Team overview: A conglomeration of four separate football associations, necessitated by the Olympic rule that only nationalities may be represented, which is inexplicably called “Great Britain” despite the fact that Northern Ireland is part of the country but not part of Great Britain. Anyway, in practical terms this is pretty much just England (they have 19 of 22 roster slots, along with two Scots and one Welsh player). As such, they come with all the normal England baggage: great players who increasingly seem unable to play together in any kind of coherent way. In terms of raw talent, GB only trail the US. In terms of demonstrated ability to win soccer games...it’s far less clear where they stand.
Players to watch: Fran Kirby is coming off her best season yet, and if her form continues into this tournament it could be enough to tip several games. Lauren Hemp is quickly cementing her place as one of the best players in the world. And Ellen White can put away chances with the very best of them when she’s clicking. With all that depth in the attack, Team GB really ought to light up the scoreboard.
Major question marks: With all this talent, why have the results been so dismal? Ever since the World Cup semifinal against the US in 2019, England have punched far below their weight, including a shocking string of results under former coach Phil Neville. But things haven’t really improved much under Hege Riise. England have looked thoroughly lost in building their attacks, and incredibly disjointed in the connections between defense and the midfield. And without any warmup games as “Team GB,” (ed. note: GB did play a closed-door friendly against New Zealand, winning 3-0 on Wednesday) it’s not like they’ve had the chance to fix those kinks, much less to integrate the Scottish and Welsh additions.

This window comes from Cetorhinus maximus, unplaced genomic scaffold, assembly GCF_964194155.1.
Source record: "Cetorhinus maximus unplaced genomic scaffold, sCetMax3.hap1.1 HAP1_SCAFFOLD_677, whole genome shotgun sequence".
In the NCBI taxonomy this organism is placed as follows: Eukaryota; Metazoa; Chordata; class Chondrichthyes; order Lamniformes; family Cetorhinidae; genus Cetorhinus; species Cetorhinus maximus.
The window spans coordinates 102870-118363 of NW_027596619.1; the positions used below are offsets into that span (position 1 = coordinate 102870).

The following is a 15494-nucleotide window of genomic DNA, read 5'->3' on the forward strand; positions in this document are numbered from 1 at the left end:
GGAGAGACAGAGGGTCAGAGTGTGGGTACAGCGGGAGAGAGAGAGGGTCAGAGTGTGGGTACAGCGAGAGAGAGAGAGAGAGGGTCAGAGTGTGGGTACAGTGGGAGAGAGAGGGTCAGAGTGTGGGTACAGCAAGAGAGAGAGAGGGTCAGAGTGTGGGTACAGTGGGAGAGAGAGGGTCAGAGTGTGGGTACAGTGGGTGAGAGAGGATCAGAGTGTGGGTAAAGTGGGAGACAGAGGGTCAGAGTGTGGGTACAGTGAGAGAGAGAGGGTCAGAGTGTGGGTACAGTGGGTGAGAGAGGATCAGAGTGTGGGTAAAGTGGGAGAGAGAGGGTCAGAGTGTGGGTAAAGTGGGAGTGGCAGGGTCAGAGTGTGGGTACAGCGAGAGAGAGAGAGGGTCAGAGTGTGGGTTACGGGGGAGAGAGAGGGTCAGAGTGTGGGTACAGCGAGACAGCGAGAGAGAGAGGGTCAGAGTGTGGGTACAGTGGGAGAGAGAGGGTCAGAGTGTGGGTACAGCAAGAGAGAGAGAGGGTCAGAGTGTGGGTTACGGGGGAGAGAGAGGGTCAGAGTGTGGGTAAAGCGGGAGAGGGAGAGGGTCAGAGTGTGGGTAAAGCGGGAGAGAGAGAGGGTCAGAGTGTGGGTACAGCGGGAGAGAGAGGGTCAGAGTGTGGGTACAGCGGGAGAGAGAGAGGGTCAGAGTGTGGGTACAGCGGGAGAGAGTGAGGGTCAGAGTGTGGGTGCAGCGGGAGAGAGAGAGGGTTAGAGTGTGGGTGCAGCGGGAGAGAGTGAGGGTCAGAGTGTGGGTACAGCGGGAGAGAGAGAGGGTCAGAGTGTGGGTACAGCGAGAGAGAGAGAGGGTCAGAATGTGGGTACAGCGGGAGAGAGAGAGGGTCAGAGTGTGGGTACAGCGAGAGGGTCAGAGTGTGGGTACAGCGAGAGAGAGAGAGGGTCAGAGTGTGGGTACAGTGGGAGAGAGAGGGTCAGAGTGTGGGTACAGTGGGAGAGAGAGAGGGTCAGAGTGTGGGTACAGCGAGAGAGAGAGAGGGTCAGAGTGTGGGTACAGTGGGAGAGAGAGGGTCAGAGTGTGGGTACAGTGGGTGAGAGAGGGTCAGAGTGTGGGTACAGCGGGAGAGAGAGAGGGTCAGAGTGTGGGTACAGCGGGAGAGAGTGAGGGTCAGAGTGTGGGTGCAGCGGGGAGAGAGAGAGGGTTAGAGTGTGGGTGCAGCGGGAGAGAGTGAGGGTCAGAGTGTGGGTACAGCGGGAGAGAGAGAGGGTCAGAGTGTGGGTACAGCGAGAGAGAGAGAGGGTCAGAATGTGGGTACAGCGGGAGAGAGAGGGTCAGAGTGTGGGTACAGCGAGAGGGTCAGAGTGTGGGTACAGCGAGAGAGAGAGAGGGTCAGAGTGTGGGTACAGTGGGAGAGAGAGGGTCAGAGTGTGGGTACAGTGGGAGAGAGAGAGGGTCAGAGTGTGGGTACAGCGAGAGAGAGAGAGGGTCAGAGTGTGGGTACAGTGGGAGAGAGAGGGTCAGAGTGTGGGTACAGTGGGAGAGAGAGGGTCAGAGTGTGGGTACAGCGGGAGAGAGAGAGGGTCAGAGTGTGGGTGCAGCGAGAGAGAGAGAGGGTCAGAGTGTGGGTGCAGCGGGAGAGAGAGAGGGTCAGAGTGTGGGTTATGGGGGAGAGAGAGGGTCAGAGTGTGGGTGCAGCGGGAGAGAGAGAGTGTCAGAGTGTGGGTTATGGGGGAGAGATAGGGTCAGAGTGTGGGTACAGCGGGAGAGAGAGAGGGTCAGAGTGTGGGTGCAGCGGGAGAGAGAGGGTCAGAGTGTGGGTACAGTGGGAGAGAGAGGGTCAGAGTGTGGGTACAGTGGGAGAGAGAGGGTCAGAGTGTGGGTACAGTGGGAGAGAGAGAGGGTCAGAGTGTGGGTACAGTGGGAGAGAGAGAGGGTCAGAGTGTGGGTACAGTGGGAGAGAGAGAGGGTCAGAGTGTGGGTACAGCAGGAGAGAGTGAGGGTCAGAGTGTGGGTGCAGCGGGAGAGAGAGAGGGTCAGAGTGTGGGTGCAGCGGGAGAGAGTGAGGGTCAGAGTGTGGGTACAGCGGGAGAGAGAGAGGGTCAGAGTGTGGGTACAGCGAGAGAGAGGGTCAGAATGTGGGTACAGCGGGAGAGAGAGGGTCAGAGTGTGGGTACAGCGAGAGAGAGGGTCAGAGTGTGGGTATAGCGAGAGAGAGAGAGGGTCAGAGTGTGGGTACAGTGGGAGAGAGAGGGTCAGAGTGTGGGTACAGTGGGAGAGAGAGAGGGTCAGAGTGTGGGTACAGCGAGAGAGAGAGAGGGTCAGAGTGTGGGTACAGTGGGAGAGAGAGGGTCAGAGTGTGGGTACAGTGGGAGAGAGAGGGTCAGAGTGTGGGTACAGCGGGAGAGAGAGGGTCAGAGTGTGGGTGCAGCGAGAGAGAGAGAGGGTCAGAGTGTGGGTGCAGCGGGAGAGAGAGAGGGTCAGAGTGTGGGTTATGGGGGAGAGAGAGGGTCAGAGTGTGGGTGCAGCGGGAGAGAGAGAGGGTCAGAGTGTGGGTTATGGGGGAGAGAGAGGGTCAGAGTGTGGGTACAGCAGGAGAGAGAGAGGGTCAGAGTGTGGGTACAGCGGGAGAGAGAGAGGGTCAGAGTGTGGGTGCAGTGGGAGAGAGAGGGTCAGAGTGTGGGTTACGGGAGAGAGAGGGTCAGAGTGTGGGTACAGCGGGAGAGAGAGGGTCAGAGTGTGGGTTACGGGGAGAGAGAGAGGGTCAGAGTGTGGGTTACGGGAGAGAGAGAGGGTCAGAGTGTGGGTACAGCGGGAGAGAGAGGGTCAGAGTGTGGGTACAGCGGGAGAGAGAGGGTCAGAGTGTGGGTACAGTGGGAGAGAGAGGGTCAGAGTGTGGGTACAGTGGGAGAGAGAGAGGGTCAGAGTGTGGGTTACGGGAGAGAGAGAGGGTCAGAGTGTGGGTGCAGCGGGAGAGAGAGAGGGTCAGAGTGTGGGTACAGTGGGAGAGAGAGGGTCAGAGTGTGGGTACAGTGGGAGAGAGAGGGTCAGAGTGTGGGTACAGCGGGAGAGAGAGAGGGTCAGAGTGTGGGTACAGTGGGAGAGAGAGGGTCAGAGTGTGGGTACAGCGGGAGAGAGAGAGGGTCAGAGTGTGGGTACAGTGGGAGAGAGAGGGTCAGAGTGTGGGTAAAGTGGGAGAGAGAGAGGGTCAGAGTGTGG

Realistic goal: Bronze. With this much talent, anything less would be a major failure.
Stretch goal: Gold. There’s absolutely no reason this squad can’t win three knockouts.
Why you should root for them: England have finally started seriously investing in women’s football, and are starting to see some of the rewards. It would be really nice to see that pay off in a major tournament success. This is also the only chance that Kim Little will ever get to win a major tournament, and you’d need to have a heart of stone to not want to see that.
Why you should root for someone else: The England program has a long history of terrible responses to racist behavior, including isolating their own players for having the temerity to speak out about it. Plus, take a look at how England fans have responded to the successes (and failures) of their men’s team at the Euros. Do we really want to reward that kind of behavior?
Team overview: A perennial top-10 team who has never managed to push their way into the true inner circle. This may be the last tournament for many of the old guard—including all-time international goal-scoring leader Christine Sinclair—but they’ve got a strong core just coming into their prime. The problem is there’s not much in between those generations, making for a solid but incomplete squad.